Balloon Experiments

A balloon experiments is with a balloon is an application of Newton’s laws of motion. Blow a balloon without using your mouth experiment will help to learn chemical reactions by acids and bases. Through designing a balloon-powered vehicle, one can explore Newton’s laws of motion. Also, can learn the significance of using recyclable items. Spear a Balloon without Popping it experiment gives information about polymers and how to stay relaxed in stressful situations.

Balloon Experiments

                                                                        Balloon Experiments

Step-by-step Instructions to Perform the Balloon Experiment

Balloon Rocket Experiment

Aim: The application of Newton’s second and the third law of motion.

Tools/Materials Required

  • Few Balloons
  • Inflation Pump
  • Straws
  • Kite string
  • Adhesive tape


  • Cut the straw into two-halves. Pass one end of a kite string via one half.
  • Bind one end of a string to a chair or door or window or something heavy and another end to a distant object at some height horizontally. Make sure that the string is tied firmly.
  • Now, blow the balloon. Hold the balloon with fingers to prevent the release of air.
  • Fix balloon with straw using adhesive tape.
  • Now, release the balloon, and it will run like a rocket.

Blow up a Balloon Without Using Your Mouth

Aim: How a chemical reaction occurs between acids and bases.

Tools/Materials Required

  • A Tiny Soda B
  • Baking Soda
  • Balloons
  • Funnels
  • Teaspoons
  • Vinegar or apple cider vinegar


  • Pour 1/3rd of vinegar solution into the soda bottle with the help of a funnel.
  • Wash the funnel properly and put two teaspoons of baking soda into the funnel so that it falls into the balloon
  • Secure the mouth of a balloon over the top of a soda bottle.
  • Now, let the baking soda fall into the bottle.
  • Observe that the reaction. The reaction between baking soda and vinegar gives foam. This foam inflates the balloon.

Designing a Balloon Powered Vehicle


Aim: How to build a balloon-powered car and use air pressure to run it on the floor.

Tools/Materials Required

  • Ruler
  • Pair of scissors
  • Rigid cardboard/foam core
  • Four bottle caps
  • Straws
  • Balloons


  • Use a ruler and measure two 7 cm pieces on a straw. Cut the straw into two halves.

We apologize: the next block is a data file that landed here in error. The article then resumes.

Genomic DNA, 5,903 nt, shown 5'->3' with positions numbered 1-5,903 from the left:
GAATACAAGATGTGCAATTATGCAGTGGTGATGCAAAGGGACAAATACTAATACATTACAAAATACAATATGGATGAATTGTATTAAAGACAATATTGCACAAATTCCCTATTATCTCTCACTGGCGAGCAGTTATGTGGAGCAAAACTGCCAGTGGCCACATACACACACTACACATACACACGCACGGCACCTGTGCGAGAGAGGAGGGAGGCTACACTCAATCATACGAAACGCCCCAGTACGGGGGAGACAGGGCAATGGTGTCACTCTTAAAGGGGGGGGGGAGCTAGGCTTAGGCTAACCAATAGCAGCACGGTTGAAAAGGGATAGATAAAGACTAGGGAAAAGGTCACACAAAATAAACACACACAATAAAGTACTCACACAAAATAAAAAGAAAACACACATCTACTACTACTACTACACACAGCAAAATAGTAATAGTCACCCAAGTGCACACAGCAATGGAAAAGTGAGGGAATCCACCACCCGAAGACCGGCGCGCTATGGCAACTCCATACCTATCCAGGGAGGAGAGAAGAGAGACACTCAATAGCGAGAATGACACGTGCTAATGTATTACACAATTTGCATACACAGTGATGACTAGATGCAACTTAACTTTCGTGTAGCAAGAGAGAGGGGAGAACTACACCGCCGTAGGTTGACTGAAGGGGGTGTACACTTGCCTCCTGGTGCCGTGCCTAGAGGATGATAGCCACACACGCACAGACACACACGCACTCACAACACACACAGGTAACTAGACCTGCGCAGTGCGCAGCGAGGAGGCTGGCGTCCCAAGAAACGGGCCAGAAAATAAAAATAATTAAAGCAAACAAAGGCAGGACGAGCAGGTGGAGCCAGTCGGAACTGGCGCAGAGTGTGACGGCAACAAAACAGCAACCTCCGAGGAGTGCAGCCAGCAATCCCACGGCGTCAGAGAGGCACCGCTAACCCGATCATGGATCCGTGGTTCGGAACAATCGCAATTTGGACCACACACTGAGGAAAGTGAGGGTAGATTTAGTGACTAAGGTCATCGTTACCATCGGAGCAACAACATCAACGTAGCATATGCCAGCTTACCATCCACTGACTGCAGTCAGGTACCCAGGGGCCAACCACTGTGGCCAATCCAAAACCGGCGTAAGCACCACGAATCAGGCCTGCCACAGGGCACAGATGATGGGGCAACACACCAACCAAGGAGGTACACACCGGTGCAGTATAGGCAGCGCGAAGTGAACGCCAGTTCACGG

• Cut the cardboard with a measurement of \(6.5 cm \times 17 cm\). Stick the two straws to the underside of the base with tape. These straws will hold the axles. Arrange the straws parallel to each other to lie perpendicular to the centerline of the cardboard base.
  • Cut the ring end of the balloon.
  • Flip the cardboard and slide the straw into the balloon with tape to make an airtight connection
  • Make a hole in a bottle cap. Cut the sharp ends of two skewers. These skewers work as an axle. Slide these into the central holes of caps.
  • Turn the cardboard again. Attach two pairs of wheels. Make sure that they are perfectly parallel to each other.
  • Blow air through the pipe. The balloon will inflate and the car start moving.

Spear a Balloon Without Popping It

Aim: How we can pierce a balloon without popping it.

Tools Required

  • Balloons
  • Skewer


  • Inflate a balloon approximately to full size. Keep 1/3rd of air out and tie a knot in its open end. Look all over the balloon and find a thick area. Mark the place and pierce the balloon with a wooden skewer.
  • Coat the skewer with a lubricant like vegetable oil or dish soap.
  • Push the sharpened end of a skewer to the thick area of the balloon and slide it till it reaches its opposite end.
  • Gently, remove the skewer. Hence, the air will leak, but the balloon won’t crack.

FAQs on Balloon Experiments

Question 1: What is the importance of balloon experiments?

Answer: Some significant points of balloon experiments are:

  • Balloon experiments are well-liked among school students. Many experiments are possible because balloons are used in extensive student hands-on science projects
  • Balloon experiments work as a simulator to study the working of real-life objects.

Question 2: Why a balloon expands in hot water?

Answer: The temperature of a balloon increases in hot water. As the air molecules make a Brownian motion, these molecules start moving fast and collide with each other and result in increased energy. This increased pressure makes the balloon expand.

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2 responses to “Kepler’s Law of Planetary Motions – Orbits, Areas, Periods”

  1. Sahil says:

    When earth is near know it move faster some gravity of earth act on it and it produce restriction so speed may be slownear sun

  2. Sahil says:

    When earth is near the sun how it move faster some gravity of sun act on it and it produce restriction and speed may be slow down

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